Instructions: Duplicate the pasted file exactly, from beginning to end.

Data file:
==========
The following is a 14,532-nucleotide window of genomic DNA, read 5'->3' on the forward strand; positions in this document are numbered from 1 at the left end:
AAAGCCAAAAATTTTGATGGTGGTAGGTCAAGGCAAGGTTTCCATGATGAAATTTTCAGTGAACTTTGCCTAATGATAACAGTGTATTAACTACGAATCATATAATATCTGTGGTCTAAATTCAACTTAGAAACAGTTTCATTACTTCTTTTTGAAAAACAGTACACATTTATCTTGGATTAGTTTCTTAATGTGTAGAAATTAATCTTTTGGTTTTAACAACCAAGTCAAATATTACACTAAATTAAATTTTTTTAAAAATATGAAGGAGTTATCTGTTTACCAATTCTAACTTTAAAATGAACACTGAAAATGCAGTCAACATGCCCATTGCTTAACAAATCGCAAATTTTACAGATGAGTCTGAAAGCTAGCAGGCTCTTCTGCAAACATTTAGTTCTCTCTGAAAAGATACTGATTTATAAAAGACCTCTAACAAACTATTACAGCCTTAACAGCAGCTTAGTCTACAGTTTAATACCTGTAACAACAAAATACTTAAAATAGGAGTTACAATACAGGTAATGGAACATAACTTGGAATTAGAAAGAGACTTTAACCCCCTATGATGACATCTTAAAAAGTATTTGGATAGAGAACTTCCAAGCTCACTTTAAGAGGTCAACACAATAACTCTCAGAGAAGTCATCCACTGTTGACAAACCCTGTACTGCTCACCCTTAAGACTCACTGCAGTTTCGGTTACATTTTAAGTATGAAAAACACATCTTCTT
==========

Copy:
The following is a 14,532-nucleotide window of genomic DNA, read 5'->3' on the forward strand; positions in this document are numbered from 1 at the left end:
AAAGCCAAAAATTTTGATGGTGGTAGGTCAAGGCAAGGTTTCCATGATGAAATTTTCAGTGAACTTTGCCTAATGATAACAGTGTATTAACTACGAATCATATAATATCTGTGGTCTAAATTCAACTTAGAAACAGTTTCATTACTTCTTTTTGAAAAACAGTACACATTTATCTTGGATTAGTTTCTTAATGTGTAGAAATTAATCTTTTGGTTTTAACAACCAAGTCAAATATTACACTAAATTAAATTTTTTTAAAAATATGAAGGAGTTATCTGTTTACCAATTCTAACTTTAAAATGAACACTGAAAATGCAGTCAACATGCCCATTGCTTAACAAATCGCAAATTTTACAGATGAGTCTGAAAGCTAGCAGGCTCTTCTGCAAACATTTAGTTCTCTCTGAAAAGATACTGATTTATAAAAGACCTCTAACAAACTATTACAGCCTTAACAGCAGCTTAGTCTACAGTTTAATACCTGTAACAACAAAATACTTAAAATAGGAGTTACAATACAGGTAATGGAACATAACTTGGAATTAGAAAGAGACTTTAACCCCCTATGATGACATCTTAAAAAGTATTTGGATAGAGAACTTCCAAGCTCACTTTAAGAGGTCAACACAATAACTCTCAGAGAAGTCATCCACTGTTGACAAACCCTGTACTGCTCACCCTTAAGACTCACTGCAGTTTCGGTTACATTTTAAGTATGAAAAACACATCTTCTT